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29 April 2010Obstruction detection comparison of small-footprint full-waveform and discrete return lidar
Laser Radar, also referred to as lidar, has become widely available and is an established contributor to the military and
intelligence community by providing precise elevation data using
3-dimensional measurements. The utilization of
customized algorithms designed for lidar data exploitation provides the capability to determine corridors or gaps in areas
of vegetation cover. These capabilities lend themselves as geospatial tools for mobility applications and tactical
planning. This effort uses elevations derived from small-footprint (airborne) lidar surveys to create accurate surface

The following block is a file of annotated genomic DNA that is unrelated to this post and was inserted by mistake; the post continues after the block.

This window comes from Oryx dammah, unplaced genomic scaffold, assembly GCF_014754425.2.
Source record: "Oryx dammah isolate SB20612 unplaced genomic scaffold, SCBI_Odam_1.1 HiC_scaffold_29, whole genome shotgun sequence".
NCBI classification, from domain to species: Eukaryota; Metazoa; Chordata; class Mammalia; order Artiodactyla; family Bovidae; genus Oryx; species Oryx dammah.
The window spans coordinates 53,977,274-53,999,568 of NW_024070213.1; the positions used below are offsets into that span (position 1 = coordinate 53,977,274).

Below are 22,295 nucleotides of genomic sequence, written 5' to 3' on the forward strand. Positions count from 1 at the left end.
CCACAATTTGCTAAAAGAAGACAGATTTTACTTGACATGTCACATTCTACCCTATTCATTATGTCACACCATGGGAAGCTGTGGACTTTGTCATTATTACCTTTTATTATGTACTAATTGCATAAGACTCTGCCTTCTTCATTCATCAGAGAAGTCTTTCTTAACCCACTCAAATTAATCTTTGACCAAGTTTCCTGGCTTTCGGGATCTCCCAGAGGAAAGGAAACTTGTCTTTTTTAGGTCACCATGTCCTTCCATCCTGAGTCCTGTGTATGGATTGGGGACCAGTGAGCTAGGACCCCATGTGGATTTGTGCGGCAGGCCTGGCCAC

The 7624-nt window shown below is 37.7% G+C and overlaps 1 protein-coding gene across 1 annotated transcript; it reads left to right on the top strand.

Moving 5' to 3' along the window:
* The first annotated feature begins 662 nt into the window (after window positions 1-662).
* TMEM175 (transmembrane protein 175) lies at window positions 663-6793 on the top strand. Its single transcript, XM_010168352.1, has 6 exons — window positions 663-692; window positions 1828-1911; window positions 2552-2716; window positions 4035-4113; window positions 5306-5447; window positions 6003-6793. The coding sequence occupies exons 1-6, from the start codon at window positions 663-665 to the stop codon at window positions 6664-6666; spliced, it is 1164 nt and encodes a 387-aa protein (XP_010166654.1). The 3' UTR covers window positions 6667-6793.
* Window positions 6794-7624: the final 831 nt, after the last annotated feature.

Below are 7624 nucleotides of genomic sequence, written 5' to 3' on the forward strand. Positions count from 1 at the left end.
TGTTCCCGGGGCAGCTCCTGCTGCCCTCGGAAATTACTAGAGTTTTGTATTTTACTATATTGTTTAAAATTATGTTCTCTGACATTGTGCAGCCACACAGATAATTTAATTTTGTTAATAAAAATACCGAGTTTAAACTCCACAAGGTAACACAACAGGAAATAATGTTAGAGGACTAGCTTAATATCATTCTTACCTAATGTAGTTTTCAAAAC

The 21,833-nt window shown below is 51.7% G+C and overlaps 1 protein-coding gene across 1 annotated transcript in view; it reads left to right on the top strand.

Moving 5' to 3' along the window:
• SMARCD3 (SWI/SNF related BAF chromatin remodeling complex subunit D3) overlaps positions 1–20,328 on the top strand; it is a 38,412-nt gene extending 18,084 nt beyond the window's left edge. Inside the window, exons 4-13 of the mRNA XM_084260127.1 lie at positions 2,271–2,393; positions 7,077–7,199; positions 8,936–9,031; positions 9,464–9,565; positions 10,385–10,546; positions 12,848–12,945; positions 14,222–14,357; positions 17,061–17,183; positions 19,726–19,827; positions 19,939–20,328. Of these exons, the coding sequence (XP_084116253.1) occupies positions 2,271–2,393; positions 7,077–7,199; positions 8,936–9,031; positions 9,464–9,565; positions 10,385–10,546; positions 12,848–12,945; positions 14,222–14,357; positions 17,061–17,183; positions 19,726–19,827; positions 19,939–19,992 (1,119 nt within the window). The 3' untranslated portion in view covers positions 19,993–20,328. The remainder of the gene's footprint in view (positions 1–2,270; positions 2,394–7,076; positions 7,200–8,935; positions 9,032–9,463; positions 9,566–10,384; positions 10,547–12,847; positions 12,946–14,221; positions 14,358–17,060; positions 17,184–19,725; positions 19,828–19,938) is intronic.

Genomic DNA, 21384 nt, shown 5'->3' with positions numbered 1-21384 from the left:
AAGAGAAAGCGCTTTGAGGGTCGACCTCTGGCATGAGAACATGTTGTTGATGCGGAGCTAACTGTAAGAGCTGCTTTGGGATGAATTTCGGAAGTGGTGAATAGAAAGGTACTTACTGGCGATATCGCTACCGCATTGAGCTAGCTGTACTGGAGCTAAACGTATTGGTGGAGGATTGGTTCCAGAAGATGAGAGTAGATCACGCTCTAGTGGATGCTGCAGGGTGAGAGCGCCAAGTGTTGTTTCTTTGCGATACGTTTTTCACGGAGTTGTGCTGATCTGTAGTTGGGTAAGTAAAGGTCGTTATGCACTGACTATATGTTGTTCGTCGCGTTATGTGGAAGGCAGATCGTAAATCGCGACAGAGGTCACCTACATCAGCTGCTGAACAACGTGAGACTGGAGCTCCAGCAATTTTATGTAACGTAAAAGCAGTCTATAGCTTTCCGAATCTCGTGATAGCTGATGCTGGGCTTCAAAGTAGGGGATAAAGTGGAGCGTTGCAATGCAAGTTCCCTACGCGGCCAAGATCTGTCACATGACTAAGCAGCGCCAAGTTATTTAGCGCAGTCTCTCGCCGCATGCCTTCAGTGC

models and corresponding canopy characterization maps. The canopy height models are based on elevation voxels
above ground level and are used as input into a tree finding algorithm. Corridors under the canopy are then predicted
using the obstruction identification technique and neighboring point characteristics. Path determination can also be
performed using the obstruction maps and a modified A-star algorithm. A lidar survey over Camp Shelby, MS was
chosen as the test case for the obstruction detection utilities as it provides fairly dense vegetation cover and interesting
topographic features. The survey was completed using both a
full-waveform lidar and a discrete return system which
offers a coincident comparison of the obstruction methodology for differing data types. It is determined that the fullwaveform
data provides a more complete and accurate assessment of the surface, the canopy and potential obstruction
detection than the discrete return system.
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Lori A. Magruder, Amy L. Neuenschwander, Scott P. Marmillion, Scott A Tweddale, "Obstruction detection comparison of small-footprint full-waveform and discrete return lidar," Proc. SPIE 7684, Laser Radar Technology and Applications XV, 768410 (29 April 2010);